By David E. Nye
After 1776, the previous American colonies started to reimagine themselves as a unified, self-created group. applied sciences had an immense function within the ensuing nationwide narratives, and some applied sciences assumed specific prominence. between those have been the awl, the mill, the canal, the railroad, and the irrigation dam. during this publication David Nye explores the tales that clustered round those applied sciences. In doing so, he rediscovers an American tale of origins, with the USA conceived as a moment construction inbuilt concord with God's first construction. whereas mainstream americans built technological origin tales to give an explanation for their position within the New international, despite the fact that, marginalized teams advised different tales of destruction and loss. local americans protested the lack of their forests, fishermen resisted the development of dams, and early environmentalists feared the exhaustion of assets. A water mill will be seen because the kernel of a brand new group or as a brand new approach to make the most exertions. If passengers comprehended railways as a part of a bigger narrative approximately American growth and development, many farmers attacked railroad land delivers. To discover those contradictions, Nye devotes alternating chapters to narratives of moment production and to narratives of these who rejected it. Nye attracts on renowned literature, speeches, ads, work, and plenty of different media to create a heritage of yank origin tales. He indicates how those tales have been revised periodically, as social and monetary stipulations replaced, with no ever erasing the sooner tales completely. identical to the remoted frontier kin carving a dwelling house out of the wasteland with an awl persists to at the present time, along later pictures and narratives. within the book's end, Nye considers the relation among those previous tales and such later American advancements because the conservation circulate, narratives of environmental restoration, and the idealization of desolate tract.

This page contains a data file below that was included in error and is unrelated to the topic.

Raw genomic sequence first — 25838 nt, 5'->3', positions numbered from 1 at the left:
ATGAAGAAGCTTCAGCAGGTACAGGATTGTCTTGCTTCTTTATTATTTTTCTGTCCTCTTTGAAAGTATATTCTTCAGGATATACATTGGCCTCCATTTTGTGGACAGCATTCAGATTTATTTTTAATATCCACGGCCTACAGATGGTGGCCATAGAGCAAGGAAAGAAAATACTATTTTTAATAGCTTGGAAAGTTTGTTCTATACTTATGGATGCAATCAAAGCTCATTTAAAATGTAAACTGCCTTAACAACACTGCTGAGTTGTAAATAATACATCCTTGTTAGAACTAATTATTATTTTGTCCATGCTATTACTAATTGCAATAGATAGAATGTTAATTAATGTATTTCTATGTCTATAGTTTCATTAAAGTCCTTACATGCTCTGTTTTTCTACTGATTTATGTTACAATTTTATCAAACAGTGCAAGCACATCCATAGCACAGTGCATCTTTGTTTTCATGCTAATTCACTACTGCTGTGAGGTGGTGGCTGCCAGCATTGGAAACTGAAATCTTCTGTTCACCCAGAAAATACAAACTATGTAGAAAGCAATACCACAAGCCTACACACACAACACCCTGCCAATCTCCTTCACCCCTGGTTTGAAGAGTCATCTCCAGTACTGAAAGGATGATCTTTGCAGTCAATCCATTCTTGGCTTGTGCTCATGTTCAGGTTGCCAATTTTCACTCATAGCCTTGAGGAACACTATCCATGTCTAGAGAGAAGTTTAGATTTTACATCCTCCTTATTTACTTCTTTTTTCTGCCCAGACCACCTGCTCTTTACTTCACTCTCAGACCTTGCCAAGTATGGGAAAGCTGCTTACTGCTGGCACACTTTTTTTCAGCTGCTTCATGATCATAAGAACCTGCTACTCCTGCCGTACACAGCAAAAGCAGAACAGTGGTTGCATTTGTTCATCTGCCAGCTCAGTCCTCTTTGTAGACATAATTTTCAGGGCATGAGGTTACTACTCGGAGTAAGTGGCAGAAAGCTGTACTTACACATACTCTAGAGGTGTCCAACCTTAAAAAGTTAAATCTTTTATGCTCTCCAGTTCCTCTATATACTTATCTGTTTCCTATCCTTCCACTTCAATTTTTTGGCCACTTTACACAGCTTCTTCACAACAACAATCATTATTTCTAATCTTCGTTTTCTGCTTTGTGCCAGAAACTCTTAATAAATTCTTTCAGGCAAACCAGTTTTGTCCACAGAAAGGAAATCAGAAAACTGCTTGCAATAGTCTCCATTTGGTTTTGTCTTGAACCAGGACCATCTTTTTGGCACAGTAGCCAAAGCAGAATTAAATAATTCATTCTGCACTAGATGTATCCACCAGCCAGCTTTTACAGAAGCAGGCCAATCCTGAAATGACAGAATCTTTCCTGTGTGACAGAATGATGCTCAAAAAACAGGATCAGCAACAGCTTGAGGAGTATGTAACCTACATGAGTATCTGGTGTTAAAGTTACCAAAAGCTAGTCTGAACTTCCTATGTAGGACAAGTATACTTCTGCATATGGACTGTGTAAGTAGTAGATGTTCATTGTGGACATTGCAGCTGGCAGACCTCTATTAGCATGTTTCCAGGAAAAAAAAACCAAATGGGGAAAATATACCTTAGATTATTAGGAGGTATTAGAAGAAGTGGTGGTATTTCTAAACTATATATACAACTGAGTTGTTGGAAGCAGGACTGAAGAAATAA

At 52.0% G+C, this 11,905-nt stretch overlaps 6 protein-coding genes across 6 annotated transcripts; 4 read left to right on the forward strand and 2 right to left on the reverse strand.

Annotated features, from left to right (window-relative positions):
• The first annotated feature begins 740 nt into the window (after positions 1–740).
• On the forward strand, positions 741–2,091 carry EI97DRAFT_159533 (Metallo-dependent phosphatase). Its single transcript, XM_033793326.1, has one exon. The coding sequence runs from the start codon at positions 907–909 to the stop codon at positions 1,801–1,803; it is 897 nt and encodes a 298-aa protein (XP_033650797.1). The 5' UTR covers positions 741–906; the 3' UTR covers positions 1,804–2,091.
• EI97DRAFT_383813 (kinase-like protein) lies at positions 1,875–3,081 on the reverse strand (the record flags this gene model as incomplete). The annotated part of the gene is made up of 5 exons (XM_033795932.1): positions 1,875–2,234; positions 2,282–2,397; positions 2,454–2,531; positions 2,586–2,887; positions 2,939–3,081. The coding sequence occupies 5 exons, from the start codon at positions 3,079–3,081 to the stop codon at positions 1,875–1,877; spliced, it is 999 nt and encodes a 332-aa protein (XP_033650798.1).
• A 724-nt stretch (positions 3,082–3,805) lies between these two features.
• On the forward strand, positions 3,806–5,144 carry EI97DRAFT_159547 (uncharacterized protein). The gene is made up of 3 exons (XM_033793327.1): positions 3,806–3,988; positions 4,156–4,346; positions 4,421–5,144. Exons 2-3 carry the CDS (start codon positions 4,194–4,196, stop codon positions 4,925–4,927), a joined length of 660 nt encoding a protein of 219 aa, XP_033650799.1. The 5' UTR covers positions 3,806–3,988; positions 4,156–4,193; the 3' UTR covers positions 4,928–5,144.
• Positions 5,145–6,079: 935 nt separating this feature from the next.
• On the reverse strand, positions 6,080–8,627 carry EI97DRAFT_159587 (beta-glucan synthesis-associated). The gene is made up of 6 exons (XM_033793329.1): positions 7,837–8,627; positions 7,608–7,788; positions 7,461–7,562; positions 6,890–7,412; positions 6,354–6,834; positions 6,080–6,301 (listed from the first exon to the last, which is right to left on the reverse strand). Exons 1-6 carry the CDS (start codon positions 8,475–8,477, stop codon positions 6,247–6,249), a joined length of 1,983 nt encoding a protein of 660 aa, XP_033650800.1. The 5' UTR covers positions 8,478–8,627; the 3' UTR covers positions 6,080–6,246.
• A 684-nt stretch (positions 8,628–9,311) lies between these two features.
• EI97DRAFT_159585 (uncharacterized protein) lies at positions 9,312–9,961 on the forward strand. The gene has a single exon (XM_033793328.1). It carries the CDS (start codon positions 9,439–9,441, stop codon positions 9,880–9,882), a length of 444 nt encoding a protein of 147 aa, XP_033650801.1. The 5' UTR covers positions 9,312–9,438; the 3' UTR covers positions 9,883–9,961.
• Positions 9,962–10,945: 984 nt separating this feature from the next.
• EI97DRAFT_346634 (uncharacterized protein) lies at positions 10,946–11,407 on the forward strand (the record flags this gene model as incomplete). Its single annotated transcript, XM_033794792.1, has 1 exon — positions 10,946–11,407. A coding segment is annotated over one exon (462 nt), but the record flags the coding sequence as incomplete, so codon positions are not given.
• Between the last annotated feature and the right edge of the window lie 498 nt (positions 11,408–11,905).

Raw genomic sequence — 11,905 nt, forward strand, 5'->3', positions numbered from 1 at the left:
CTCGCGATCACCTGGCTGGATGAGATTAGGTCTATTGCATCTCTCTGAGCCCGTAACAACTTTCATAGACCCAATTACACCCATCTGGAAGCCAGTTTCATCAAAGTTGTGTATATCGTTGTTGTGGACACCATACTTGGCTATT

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Additional info for America as Second Creation: Technology and Narratives of New Beginnings
Improvements in the arteries of transportation lowered the cost of shipping more than enough to cover the toll. Faster and cheaper delivery increased profit to the merchant and lowered prices for the consumer. But Smith was describing roads and canals that passed through France and Britain, which had been inhabited and farmed for millennia. The United States was moving into vast new regions. The National Road, which by 1818 ran from western Maryland through the Appalachians to Wheeling on the Ohio River, opened lands to participate in the market for the first time, as would steamboats, canals, and railroads.
The foundation narrative, as expressed in Webster’s 1836 speech or in Emerson’s essay “Farming,” asserts that greater access to technology will empower every individual and democratize wealth by increasing the geographical extent of the market and increasing the average family’s income. In this story, more technical skill and more mechanical power mean a higher level of civilization. In contrast, the counternarratives that survive reflect the tactics of the weak. Such stories often are fragmentary, often are transmitted orally, and often exist only as transcribed hearings or trials.
Together these four concepts—geometrical space, natural abundance, the free market, and increasing access to force—defined an abstract narrative situation. Owing to the universality of the grid, each narrative became more than the description of a particular technology used at one location; it became a general account of the operation of necessity. Time and again, as authors described how axes, mills, canals, railways, and irrigation ditches could transform the world, the story was presented as a representative tale.
America as Second Creation: Technology and Narratives of New Beginnings by David E. Nye